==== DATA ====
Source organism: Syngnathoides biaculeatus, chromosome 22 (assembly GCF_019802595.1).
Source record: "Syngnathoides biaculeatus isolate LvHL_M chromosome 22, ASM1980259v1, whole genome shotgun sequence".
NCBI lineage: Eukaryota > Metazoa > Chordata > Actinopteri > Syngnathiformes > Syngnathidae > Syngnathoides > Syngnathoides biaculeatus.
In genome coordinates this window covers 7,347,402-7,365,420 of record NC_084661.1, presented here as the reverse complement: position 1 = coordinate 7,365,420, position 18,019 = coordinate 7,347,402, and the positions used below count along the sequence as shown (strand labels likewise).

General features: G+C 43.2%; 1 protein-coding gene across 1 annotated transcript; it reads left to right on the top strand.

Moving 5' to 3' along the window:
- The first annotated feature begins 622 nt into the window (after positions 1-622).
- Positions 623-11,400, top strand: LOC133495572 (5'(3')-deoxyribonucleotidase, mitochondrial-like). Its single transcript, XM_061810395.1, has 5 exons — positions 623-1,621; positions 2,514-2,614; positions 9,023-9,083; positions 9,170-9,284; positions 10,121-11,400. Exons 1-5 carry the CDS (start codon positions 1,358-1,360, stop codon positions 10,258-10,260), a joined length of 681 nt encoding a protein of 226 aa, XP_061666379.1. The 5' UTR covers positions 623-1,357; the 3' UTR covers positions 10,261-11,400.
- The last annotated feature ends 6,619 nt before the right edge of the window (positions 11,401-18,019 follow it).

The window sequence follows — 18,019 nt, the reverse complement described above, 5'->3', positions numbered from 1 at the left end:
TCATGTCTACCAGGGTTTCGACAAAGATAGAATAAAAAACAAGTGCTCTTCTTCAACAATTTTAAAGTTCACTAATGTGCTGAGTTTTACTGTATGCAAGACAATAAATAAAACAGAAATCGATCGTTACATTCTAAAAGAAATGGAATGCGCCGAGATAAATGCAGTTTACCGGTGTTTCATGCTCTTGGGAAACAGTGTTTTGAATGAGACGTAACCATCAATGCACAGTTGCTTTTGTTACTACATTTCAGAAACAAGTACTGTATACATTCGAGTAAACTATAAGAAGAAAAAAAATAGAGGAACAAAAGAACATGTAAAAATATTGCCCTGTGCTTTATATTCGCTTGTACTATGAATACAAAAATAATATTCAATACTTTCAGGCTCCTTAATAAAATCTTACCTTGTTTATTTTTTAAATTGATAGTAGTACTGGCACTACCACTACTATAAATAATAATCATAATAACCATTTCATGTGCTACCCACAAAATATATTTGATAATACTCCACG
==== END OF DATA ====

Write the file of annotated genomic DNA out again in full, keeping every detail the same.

Source organism: Syngnathoides biaculeatus, chromosome 22 (assembly GCF_019802595.1).
Source record: "Syngnathoides biaculeatus isolate LvHL_M chromosome 22, ASM1980259v1, whole genome shotgun sequence".
NCBI lineage: Eukaryota > Metazoa > Chordata > Actinopteri > Syngnathiformes > Syngnathidae > Syngnathoides > Syngnathoides biaculeatus.
In genome coordinates this window covers 7,347,402-7,365,420 of record NC_084661.1, presented here as the reverse complement: position 1 = coordinate 7,365,420, position 18,019 = coordinate 7,347,402, and the positions used below count along the sequence as shown (strand labels likewise).

General features: G+C 43.2%; 1 protein-coding gene across 1 annotated transcript; it reads left to right on the top strand.

Moving 5' to 3' along the window:
- The first annotated feature begins 622 nt into the window (after positions 1-622).
- Positions 623-11,400, top strand: LOC133495572 (5'(3')-deoxyribonucleotidase, mitochondrial-like). Its single transcript, XM_061810395.1, has 5 exons — positions 623-1,621; positions 2,514-2,614; positions 9,023-9,083; positions 9,170-9,284; positions 10,121-11,400. Exons 1-5 carry the CDS (start codon positions 1,358-1,360, stop codon positions 10,258-10,260), a joined length of 681 nt encoding a protein of 226 aa, XP_061666379.1. The 5' UTR covers positions 623-1,357; the 3' UTR covers positions 10,261-11,400.
- The last annotated feature ends 6,619 nt before the right edge of the window (positions 11,401-18,019 follow it).

The window sequence follows — 18,019 nt, the reverse complement described above, 5'->3', positions numbered from 1 at the left end:
TCATGTCTACCAGGGTTTCGACAAAGATAGAATAAAAAACAAGTGCTCTTCTTCAACAATTTTAAAGTTCACTAATGTGCTGAGTTTTACTGTATGCAAGACAATAAATAAAACAGAAATCGATCGTTACATTCTAAAAGAAATGGAATGCGCCGAGATAAATGCAGTTTACCGGTGTTTCATGCTCTTGGGAAACAGTGTTTTGAATGAGACGTAACCATCAATGCACAGTTGCTTTTGTTACTACATTTCAGAAACAAGTACTGTATACATTCGAGTAAACTATAAGAAGAAAAAAAATAGAGGAACAAAAGAACATGTAAAAATATTGCCCTGTGCTTTATATTCGCTTGTACTATGAATACAAAAATAATATTCAATACTTTCAGGCTCCTTAATAAAATCTTACCTTGTTTATTTTTTAAATTGATAGTAGTACTGGCACTACCACTACTATAAATAATAATCATAATAACCATTTCATGTGCTACCCACAAAATATATTTGATAATACTCCACG